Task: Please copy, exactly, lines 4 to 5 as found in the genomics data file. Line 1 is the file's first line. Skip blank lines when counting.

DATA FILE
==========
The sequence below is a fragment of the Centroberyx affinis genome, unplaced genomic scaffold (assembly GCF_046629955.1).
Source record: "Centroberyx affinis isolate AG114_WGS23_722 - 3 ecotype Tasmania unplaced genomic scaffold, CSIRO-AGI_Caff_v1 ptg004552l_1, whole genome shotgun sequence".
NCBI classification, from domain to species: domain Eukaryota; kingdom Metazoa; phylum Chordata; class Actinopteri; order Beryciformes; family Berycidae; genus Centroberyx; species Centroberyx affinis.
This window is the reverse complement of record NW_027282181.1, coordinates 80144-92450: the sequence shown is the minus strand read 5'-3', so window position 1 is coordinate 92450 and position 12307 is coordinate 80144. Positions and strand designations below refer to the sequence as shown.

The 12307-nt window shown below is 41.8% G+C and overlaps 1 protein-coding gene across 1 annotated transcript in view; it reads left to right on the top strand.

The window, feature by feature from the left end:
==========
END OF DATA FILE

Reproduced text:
This window is the reverse complement of record NW_027282181.1, coordinates 80144-92450: the sequence shown is the minus strand read 5'-3', so window position 1 is coordinate 92450 and position 12307 is coordinate 80144. Positions and strand designations below refer to the sequence as shown.

The 12307-nt window shown below is 41.8% G+C and overlaps 1 protein-coding gene across 1 annotated transcript in view; it reads left to right on the top strand.